Jeanne - in your article you do nothing to combat the questions that deniers ask...your entire artile is just basically saying that deniers arent true...
why dont you dedicate an article to answering the questions that deniers are asking...you clearly know them so i wont list any.
its kinda sad that the orthodoxy cant just answer basic questions that a lot of 'questioners' are asking.
1) kochs postulates, what about testing poz and neg in diff countries, etc. etc.. the valid questions go on and on... you guys do nothing to tackle them -- simply saying nuh-uh..isnt going to have an impact..
Comment by: John R.
Mon., Aug. 30, 2010 at 5:26 am UTC
Why using the word denialist?..when you want to simply be "a truth finder" instead..
A little follow up on what drugs do and thank god I don't have to be the one to say it, just watch the videos.This videos should be shared and used as a living proof that ARV's are toxic.
Could't stop thinking about this men courageous enough to post the effects of taking toxic ARV's meds... Look how well he was on his first day!
First day taking Truvada e Sustiva
Further videos are tre weeks later, 1 year and 2 years later ...
I just wish more people can see the terrible side effects
Comment by: Richard J.
(New York, NY)
Wed., Aug. 25, 2010 at 10:02 pm UTC
David, you can read it on the GMHC website: http://www.gmhc.org/files/editor/file/r_a_spring10.pdf
Comment by: David C.
Wed., Aug. 25, 2010 at 5:11 pm UTC
I tried reading this article but the pop-up windows advertising AIDS drugs were so many that I gave up...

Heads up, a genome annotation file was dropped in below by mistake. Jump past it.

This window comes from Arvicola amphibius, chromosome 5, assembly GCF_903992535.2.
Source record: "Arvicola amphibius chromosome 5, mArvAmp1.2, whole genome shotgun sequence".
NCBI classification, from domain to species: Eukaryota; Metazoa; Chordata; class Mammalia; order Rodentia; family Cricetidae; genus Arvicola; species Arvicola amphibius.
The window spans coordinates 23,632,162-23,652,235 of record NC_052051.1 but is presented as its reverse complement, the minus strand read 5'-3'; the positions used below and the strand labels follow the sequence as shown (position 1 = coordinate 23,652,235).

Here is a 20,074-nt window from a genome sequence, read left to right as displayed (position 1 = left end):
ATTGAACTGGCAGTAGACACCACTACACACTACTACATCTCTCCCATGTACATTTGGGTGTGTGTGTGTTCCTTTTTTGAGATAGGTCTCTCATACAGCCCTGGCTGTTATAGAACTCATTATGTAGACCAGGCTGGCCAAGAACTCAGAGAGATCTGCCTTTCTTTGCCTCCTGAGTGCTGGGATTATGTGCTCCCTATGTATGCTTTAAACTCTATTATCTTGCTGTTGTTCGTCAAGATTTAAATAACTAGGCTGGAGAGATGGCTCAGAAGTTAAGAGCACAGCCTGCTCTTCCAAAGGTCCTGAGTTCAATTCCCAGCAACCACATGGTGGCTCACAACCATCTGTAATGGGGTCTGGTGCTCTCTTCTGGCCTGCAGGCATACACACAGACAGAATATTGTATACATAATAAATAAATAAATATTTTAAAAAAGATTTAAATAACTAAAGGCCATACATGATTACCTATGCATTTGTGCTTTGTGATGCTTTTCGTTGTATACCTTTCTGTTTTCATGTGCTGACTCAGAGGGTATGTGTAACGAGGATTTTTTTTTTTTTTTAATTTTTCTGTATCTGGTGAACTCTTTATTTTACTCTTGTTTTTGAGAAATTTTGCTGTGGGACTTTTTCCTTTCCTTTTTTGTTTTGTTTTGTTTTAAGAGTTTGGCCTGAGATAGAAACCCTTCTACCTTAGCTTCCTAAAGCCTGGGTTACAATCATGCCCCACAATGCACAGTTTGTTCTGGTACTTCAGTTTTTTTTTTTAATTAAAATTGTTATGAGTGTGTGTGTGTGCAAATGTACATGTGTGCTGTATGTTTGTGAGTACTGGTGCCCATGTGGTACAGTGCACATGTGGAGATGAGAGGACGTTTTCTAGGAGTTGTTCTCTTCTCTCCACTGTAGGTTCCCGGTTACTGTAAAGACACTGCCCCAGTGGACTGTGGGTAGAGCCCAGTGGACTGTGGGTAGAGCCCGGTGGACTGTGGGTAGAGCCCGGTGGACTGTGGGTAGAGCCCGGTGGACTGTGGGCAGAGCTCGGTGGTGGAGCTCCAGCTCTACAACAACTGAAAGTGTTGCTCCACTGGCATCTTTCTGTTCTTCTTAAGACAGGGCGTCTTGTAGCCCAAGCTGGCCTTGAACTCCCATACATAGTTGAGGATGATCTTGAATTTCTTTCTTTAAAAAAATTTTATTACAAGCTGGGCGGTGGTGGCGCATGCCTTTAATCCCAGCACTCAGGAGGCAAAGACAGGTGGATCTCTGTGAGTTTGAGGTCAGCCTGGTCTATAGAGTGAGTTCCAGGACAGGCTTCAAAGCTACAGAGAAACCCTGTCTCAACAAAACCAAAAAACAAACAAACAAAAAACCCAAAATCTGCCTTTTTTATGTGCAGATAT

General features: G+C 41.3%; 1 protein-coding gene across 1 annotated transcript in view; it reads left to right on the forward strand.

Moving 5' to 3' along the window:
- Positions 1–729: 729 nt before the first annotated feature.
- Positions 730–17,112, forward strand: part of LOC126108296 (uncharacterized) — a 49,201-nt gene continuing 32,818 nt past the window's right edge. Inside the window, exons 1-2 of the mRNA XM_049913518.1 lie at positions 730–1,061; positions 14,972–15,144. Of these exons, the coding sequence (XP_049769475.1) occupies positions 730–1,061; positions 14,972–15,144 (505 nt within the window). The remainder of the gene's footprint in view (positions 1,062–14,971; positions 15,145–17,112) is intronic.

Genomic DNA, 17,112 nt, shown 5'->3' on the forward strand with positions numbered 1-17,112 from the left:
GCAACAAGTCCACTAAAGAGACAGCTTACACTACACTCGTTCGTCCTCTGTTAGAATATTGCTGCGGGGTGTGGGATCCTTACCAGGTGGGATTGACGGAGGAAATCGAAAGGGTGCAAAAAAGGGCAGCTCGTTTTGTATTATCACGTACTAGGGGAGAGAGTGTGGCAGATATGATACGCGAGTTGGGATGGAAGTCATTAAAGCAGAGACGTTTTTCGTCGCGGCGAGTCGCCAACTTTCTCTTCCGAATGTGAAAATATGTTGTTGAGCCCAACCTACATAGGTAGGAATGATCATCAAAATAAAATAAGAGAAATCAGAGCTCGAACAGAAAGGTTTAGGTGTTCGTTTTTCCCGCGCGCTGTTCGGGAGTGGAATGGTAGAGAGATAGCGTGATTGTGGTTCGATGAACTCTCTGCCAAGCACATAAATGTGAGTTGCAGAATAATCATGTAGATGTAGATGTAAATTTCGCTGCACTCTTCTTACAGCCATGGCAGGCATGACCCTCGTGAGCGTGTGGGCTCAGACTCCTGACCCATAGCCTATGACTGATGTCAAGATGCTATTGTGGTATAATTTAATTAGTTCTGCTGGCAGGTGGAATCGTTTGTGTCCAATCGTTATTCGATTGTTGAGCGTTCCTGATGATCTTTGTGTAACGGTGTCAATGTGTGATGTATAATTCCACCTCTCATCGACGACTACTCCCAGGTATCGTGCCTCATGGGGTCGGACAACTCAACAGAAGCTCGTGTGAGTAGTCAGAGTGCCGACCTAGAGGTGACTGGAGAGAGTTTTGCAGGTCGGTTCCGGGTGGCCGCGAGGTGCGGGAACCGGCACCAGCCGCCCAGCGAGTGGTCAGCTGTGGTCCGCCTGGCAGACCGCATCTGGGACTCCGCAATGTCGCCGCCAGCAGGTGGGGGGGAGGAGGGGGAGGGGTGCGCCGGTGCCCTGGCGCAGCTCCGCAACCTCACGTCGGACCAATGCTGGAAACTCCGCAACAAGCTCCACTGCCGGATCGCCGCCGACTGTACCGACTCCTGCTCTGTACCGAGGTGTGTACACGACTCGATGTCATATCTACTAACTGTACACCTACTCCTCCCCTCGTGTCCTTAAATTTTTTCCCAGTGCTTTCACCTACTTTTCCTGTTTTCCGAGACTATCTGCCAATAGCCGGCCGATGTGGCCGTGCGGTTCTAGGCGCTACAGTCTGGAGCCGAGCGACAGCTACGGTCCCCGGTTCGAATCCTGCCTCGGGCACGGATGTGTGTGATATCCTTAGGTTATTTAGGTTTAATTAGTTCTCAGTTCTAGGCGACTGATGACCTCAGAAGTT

Comment by: Noreen Martin
Fri., Aug. 20, 2010 at 7:55 am UTC
Since I was quoted in this article, I feel obliged to answer. I still hold true to my beliefs that HIV has nothing to do with AIDS, although, we all will acknowledge that it ruins one's life just the same. Since I did have an abnorminate amount of health issues and long before HIV came on the scene, I wanted to know why and since no one else was going to find the answers for me, I set out to do so. Luckily, I found a PA who would work with me. I did some research and told him what tests to order and eliminated some issues such as mycoplasma and HHV6A, which both have been asssociated with AIDS but in my case were negative. However, I did find out that I was positive for XMRV the "mouse" virus, which explained my chronic fatigue and also fibromyalgia and also why the HAART would help with these issues. At times of fatigue, etc. it never had anything to do with HIV. I also tested positive for Rnase-L Dysfunction, which means that I have no natural anti-viral defense in my body, which explains why I had been subjected to so many viruses. Remember, Montagnier, stated that anyone with a healthy immune sytem could elimante HIV within weeks. Mine couldn't elimiante most viruses. Not forgetting, that the experts claim that "CO-FACTORS" are involved with HIV. Unfortunately, not much research is devoted to finding them. Finally, I had high Elastase, which is related to the Rnase-L Dysfunction. So take from this what you may, when it comes to AIDS, one shoe does not fit all, I don't totally buy into the drug theory causing AIDS or anything else. Like cancer, there can be many causes, yet we are to believe that HIV is 100% the cause of AIDS. Time will reveal the truth, to paraphase Ghandhi, If only one man believes in the truth, doesn't change the truth. History has proven this to be true time and time again, and especially in medicine.